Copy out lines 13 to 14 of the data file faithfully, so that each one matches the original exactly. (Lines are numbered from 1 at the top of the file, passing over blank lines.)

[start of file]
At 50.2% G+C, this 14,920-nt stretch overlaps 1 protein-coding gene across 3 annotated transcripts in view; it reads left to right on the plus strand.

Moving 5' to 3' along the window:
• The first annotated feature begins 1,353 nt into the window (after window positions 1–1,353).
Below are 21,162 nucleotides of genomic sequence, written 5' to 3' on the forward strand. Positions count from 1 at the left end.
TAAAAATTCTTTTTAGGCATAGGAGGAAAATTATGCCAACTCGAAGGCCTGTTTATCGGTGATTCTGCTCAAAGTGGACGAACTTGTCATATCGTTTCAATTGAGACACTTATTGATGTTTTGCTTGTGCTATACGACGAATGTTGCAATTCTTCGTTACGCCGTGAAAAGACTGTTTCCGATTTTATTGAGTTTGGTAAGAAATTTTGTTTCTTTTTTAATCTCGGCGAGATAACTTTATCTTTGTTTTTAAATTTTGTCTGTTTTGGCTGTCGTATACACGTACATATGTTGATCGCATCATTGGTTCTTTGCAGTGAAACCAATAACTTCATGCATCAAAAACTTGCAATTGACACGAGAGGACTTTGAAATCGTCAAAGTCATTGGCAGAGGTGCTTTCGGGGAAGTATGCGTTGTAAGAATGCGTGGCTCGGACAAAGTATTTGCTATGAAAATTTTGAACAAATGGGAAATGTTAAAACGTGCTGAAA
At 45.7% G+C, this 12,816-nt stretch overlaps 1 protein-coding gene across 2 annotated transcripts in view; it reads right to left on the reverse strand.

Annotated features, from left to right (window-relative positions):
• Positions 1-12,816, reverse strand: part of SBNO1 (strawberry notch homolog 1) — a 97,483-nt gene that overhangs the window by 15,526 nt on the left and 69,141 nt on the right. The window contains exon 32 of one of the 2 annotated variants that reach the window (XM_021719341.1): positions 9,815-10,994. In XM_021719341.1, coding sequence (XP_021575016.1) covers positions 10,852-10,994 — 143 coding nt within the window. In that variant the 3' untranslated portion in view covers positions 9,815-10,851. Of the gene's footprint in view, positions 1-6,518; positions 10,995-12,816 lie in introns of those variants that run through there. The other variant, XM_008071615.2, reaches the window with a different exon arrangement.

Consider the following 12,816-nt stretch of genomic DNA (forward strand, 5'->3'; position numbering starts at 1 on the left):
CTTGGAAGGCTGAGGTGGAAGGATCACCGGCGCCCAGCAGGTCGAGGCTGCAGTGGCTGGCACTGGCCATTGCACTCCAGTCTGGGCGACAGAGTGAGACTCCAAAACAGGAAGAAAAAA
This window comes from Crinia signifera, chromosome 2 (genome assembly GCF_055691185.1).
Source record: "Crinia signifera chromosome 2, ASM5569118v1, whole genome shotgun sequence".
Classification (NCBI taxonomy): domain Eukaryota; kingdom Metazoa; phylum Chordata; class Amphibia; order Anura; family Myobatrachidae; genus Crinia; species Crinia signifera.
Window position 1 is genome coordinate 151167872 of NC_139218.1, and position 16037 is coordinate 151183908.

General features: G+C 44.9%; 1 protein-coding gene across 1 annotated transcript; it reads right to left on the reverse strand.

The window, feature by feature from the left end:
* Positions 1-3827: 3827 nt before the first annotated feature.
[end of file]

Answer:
Classification (NCBI taxonomy): domain Eukaryota; kingdom Metazoa; phylum Chordata; class Amphibia; order Anura; family Myobatrachidae; genus Crinia; species Crinia signifera.
Window position 1 is genome coordinate 151167872 of NC_139218.1, and position 16037 is coordinate 151183908.